There is no skirting around the fact that German Chancellor Angela Merkel lies in the center of quite possibly the largest divide the country has seen since the end of the Cold War, and despite falling approval numbers and an abundance of refugees pushing the country past its limits, she announced on Sunday that she will be seeking a fourth term in 2017.
During Sunday’s announcement, Merkel made it known that she is aware of the challenge she is undertaking, and the rough road ahead that could affect her entire Christian Democrat Union (CDU) party, saying that it “will probably be criticized from everywhere, from the right-wing parties and also because of the polarization of our society, also from the left party.”
The news of her run was not entirely unexpected, but Merkel told the press that there was a lot of thought put into the idea of a fourth term and the decision “after 11 years is anything but trivial, not for the country and not for the party, and I say it consciously also for me personally”.
poll numbers can be very misleading
It is hard to miss or ignore the public criticism towards Merkel and her open door policy that allowed more than one million refugees to come into Germany, a plan once championed by so many of those of whom now join the anti-Merkel crowd, but her approval numbers still remain relatively high.
Merkel’s current approval numbers average between 55 and 59 percent, down from her peak rating of 80 percent in 2014 but still above her lowest of 50 percent, which came after she backed the European efforts to bail out Greece in 2010, but as many of us in the US have seen, poll numbers can be very misleading.
With no strong opponent in sight as of yet, Merkel is by default being considered an early favorite in the race, but the controversial Alternative for Germany (AfD) party has surged in popularity recently, playing off of Merkel’s newfound liberal leanings that have left a gap on the right.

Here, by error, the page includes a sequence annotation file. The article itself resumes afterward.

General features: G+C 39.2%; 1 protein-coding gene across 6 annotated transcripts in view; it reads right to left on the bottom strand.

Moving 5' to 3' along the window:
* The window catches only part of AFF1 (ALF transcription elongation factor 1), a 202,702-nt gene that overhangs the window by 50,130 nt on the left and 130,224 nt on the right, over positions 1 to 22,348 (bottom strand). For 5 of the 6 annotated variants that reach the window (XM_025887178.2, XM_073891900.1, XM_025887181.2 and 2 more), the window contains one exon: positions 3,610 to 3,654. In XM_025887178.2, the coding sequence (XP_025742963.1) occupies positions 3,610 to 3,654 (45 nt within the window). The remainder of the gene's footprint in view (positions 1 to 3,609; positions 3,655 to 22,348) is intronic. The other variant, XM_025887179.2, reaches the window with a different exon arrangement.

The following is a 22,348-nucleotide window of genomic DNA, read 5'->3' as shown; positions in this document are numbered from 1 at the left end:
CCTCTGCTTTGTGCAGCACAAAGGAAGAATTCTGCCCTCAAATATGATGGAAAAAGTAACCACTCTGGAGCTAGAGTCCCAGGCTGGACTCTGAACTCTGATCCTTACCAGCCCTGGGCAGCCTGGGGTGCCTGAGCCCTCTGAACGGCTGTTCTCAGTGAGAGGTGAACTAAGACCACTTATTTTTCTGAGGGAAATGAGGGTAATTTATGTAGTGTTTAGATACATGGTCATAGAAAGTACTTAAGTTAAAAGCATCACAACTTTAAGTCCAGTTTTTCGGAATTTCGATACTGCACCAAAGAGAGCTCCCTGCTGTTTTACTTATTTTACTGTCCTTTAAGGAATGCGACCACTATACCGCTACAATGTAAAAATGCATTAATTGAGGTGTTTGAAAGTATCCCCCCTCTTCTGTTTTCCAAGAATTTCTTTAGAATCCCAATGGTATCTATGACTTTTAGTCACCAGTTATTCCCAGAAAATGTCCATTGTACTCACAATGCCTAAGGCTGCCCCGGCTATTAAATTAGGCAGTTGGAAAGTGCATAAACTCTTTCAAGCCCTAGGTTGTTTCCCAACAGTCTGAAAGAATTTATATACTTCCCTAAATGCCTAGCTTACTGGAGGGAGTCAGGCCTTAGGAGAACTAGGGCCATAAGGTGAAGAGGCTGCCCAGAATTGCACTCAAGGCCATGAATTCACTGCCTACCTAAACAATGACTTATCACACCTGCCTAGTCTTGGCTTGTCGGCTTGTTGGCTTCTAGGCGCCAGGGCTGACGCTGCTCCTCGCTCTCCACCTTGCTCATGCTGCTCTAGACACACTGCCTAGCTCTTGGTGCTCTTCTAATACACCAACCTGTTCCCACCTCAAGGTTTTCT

There was a time, when Merkel entered into her political career, when she leaned upon the heavily conservative policies that she now champions against, including the anti-immigration stance that the AfD has used to gain public support. “Immigration cannot be a solution for Germany’s demographic changes,” she once said. “Increased immigration would threaten the inner peace and help radical forces gain power.”
Even with her immigration policy casting a shadow on her legacy, there is more than that at stake for Merkel. A fourth term could offer stability at a time when the world is facing uncertain times, with the Brexit vote and a Trump presidency shaking things up. “The situation in the world is as such that it needs to sort itself out again with regard also to the United States and Russia,” she told the press.
In regards to comments made that say she is the last remaining global mantle of liberal democracy, she called the assertion grotesque and absurd. “No human being on his own, even if there’s a lots of experience, can manage to give the world a positive direction for everything, not even a German Chancellor.”
“My mission is to listen to citizens”
Merkel’s CDU party suffered in this year’s elections, tarnished by their affiliation to her, but despite her own acknowledgment of her toxicity, party leadership walked away from their own Sunday meeting holding onto the belief that while it will be a rough road ahead for any CDU member running next year, it would be almost impossible without her.
For those who feel that she has failed or ignored their voices, she could ride on the truth that Germany is doing better than ever economically under her leadership, but instead is offering to listen to the public to solve the problems. Problems that she herself may have been behind.
“We together wish to argue like Democrats, that means arguing not (to) hate, not (to) degrade somebody, not (to) ostracize somebody, exclude somebody,” Merkel said on Sunday. “I understand in politics that it’s our mission as the state to try to solve problems for citizens, to give a framework where people can shape their lives. My mission is to listen to citizens and then in the interests of our community to implement policies.”